Data Center News Roundup for Nov. 16, 2018
Bigger and Bigger
Northern Virginia, AKA NoVa, AKA the data center capital of the world was recently announced as one of two new homes for Amazon’s second (and third) headquarters. The retail giant’s two new home bases are located in Queens, New York; and Crystal City, just across the Potomac near D.C. The surprise isn’t that Amazon picked two high profile East Coast spots for its new headquarters, but that it seems to have renamed Crystal City already. After Amazon dubbed the area, “National Landing,” residents of Crystal City took to social media to express confusion over its already named neighborhood. As many as 25,000 employees will work in each of the new satellite HQs, according to the Wall Street Journal. Read more here.
Amazon Expanding Government Facilities
While we’re on the subject of Amazon, the online retailer also recently announced it was opening a second batch of highly secure government data centers called GovCloud in the U.S. In recent years, Amazon has gone after more federal contract money, perhaps thanks in part to a $600 million dollar deal with the CIA that was inked in 2013. With Google having dropped out of the $10 billion dollar JEDI project, Amazon’s new facilities in the D.C. area seem to make it a lock for the massive federal contract. Read more on VentureBeat.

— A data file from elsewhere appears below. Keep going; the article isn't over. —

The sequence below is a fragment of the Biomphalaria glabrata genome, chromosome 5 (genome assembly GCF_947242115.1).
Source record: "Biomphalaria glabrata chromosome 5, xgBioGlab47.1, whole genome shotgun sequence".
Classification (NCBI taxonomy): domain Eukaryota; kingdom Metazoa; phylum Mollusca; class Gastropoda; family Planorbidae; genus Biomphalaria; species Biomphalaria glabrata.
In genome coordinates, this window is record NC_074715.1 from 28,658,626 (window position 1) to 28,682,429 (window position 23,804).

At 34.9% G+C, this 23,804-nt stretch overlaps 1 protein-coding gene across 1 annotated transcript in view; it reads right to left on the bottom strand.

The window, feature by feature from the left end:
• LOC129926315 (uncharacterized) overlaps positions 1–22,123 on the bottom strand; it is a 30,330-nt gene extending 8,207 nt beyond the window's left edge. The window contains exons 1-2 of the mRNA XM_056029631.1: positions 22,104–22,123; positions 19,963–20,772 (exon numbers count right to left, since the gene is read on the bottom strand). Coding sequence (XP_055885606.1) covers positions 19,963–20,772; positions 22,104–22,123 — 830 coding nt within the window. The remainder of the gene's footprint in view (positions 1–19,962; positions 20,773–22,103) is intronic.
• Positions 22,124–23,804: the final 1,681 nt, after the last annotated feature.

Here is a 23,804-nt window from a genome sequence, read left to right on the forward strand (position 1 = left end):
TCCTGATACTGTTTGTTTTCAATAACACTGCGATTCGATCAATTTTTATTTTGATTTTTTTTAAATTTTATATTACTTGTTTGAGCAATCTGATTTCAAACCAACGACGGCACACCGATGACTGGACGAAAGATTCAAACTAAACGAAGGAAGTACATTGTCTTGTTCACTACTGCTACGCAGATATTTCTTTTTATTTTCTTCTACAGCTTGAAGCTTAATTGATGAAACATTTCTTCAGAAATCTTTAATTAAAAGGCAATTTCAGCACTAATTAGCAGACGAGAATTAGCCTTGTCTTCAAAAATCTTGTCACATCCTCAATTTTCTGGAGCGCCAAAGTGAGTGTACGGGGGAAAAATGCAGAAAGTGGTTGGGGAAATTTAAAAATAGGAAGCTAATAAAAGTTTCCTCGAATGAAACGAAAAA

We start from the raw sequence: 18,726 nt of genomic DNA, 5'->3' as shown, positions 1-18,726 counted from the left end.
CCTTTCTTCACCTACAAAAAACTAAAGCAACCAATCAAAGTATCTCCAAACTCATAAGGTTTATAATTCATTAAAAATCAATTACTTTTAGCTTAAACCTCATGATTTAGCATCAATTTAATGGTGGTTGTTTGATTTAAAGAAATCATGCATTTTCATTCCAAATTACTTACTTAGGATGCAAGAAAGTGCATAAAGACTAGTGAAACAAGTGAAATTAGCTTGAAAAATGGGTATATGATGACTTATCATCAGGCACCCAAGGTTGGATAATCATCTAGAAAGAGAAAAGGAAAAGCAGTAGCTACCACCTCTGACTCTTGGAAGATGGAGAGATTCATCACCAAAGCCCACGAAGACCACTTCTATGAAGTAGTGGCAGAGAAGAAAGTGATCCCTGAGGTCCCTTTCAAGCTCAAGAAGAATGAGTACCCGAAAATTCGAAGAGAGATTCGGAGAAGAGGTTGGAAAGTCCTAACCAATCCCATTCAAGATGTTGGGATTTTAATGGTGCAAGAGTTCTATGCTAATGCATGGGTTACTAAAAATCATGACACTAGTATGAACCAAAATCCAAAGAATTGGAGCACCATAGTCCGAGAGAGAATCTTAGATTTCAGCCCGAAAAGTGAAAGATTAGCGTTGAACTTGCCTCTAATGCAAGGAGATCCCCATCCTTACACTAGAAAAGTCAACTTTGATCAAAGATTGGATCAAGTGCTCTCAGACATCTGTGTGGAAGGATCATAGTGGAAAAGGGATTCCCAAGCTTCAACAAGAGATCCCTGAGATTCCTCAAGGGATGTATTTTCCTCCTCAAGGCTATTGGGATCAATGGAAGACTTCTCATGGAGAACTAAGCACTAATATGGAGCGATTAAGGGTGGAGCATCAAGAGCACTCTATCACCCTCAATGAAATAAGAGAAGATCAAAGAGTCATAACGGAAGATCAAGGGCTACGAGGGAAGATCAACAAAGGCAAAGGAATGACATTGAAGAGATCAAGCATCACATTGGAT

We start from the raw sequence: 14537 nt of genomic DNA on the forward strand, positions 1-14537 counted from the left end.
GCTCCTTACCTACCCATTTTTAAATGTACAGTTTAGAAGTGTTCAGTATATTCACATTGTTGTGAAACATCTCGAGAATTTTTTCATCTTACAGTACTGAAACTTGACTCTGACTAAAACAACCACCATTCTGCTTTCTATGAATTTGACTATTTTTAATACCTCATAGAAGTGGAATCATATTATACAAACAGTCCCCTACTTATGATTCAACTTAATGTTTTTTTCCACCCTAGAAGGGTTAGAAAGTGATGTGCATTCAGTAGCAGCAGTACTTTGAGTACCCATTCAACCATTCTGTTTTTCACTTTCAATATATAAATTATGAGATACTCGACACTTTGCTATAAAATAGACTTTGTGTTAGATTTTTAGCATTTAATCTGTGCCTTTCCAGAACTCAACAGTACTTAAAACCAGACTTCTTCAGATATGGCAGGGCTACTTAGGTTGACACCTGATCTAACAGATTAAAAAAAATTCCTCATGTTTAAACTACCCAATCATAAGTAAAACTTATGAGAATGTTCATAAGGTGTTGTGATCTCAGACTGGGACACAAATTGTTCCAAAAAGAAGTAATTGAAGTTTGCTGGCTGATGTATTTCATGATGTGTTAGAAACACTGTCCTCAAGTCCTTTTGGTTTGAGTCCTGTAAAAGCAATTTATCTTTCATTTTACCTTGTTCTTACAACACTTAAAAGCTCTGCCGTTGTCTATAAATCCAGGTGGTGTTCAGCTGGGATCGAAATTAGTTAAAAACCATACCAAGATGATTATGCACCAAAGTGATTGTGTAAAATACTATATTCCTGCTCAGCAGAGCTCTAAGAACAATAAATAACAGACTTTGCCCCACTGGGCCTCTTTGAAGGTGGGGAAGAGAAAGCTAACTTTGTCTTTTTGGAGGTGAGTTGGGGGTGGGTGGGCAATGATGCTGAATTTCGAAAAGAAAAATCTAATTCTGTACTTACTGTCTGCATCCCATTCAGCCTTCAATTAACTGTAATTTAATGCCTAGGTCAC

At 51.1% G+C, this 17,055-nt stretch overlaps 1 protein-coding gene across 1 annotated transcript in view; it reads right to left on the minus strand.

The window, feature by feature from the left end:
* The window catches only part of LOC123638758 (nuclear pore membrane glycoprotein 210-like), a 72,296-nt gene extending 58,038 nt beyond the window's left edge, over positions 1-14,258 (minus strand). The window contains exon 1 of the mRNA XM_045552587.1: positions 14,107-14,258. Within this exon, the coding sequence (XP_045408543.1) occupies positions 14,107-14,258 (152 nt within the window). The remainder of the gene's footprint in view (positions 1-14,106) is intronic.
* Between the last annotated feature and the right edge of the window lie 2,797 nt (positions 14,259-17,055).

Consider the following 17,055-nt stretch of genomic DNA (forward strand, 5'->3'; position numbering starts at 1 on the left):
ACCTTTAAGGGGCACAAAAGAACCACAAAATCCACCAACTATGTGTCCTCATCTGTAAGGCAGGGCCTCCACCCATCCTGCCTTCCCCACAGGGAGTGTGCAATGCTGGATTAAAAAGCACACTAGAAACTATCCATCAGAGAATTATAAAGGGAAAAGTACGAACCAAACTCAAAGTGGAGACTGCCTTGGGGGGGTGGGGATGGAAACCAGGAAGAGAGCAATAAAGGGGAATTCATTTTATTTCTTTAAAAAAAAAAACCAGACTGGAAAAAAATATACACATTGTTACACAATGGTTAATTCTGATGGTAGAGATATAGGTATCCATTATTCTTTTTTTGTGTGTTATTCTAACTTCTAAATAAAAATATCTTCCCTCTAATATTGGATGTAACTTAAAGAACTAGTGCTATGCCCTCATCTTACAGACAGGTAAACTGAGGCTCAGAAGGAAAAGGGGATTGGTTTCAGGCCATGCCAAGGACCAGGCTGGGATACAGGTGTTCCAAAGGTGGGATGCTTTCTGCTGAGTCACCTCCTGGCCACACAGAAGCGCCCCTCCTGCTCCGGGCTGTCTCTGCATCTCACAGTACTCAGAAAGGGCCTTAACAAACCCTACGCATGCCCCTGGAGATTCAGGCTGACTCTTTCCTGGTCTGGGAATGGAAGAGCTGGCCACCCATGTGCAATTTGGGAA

How Machine Learning Will Transform Data Centers
This week, Data Center Knowledge offered up a forward-thinking piece about the future of machine learning and how it applies to data center management. From efficiency analysis to capacity planning to risk analysis and more, the article suggest machine learning will help data center operators achieve levels of efficiency and downtime prevention never before imagined. In fact, the report predicts that within just four years, more than half of all data center IT assets will run autonomously thanks to AI functionality. Read it here.
The Future of the Data Center
This week, Biz Tech Magazine offered up an interesting case study of Boys Town, the nonprofit that has transformed the lives of children for more than 100 years. Recently, Boys Town moved its data centers from flash storage to hyperconverged infrastructure, saving 40 percent on storage costs. What’s more, the group brought together its financial and HR databases into two physical nodes, saving them 30 percent a year in licensing fees. The article goes on to offer several ways data center operators can save money, including a mix of cloud and on-premise resources, virtualization and more. Get the scoop here.